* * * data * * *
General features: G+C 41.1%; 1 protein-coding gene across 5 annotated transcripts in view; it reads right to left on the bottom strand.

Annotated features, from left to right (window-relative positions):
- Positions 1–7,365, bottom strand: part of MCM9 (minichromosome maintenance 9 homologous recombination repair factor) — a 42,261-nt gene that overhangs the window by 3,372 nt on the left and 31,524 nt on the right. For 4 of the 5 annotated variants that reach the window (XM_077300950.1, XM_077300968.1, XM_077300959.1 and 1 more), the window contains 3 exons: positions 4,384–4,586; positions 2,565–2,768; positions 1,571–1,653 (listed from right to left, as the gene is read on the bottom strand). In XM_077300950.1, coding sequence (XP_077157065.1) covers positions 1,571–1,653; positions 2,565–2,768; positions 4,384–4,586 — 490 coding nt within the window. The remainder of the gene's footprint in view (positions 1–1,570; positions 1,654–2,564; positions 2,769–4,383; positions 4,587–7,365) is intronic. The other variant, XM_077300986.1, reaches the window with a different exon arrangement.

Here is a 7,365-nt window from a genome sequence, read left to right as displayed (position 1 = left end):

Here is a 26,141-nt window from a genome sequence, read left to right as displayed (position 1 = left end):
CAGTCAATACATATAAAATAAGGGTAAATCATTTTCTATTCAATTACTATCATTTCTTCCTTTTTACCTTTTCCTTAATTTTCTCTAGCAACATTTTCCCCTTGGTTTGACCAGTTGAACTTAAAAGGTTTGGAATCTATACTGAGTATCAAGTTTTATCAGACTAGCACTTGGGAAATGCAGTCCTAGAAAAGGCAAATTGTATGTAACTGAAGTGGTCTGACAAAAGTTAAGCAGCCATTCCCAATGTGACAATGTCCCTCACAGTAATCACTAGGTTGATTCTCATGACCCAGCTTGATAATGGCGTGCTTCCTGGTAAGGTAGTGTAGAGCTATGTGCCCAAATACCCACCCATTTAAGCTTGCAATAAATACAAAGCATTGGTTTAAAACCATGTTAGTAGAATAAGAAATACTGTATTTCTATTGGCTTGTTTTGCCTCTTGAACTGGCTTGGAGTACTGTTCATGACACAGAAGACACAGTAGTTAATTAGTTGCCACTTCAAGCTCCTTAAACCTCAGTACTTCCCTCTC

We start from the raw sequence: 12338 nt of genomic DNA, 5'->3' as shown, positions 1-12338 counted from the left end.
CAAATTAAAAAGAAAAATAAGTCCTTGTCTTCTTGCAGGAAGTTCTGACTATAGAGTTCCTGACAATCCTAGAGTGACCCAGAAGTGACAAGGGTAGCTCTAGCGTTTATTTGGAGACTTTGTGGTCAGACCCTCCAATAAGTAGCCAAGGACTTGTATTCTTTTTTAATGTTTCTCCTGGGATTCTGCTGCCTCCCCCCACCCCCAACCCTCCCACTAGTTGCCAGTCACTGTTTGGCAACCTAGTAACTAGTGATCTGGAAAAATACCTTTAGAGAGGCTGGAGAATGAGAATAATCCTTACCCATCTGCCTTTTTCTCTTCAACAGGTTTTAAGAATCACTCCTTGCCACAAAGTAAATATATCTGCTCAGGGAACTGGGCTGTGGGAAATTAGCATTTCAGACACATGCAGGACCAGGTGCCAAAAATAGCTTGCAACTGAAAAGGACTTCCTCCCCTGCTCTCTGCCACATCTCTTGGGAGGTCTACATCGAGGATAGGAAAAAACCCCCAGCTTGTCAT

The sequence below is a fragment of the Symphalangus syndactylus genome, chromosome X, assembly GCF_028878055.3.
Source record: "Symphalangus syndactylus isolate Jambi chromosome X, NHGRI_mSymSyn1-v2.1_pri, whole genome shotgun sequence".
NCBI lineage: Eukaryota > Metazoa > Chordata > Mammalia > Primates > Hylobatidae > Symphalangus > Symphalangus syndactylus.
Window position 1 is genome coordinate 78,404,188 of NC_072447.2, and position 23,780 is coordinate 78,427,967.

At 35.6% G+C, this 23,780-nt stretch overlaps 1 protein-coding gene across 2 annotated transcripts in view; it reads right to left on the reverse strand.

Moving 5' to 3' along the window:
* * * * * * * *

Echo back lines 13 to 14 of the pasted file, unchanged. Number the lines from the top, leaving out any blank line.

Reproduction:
At 35.6% G+C, this 23,780-nt stretch overlaps 1 protein-coding gene across 2 annotated transcripts in view; it reads right to left on the reverse strand.

Moving 5' to 3' along the window: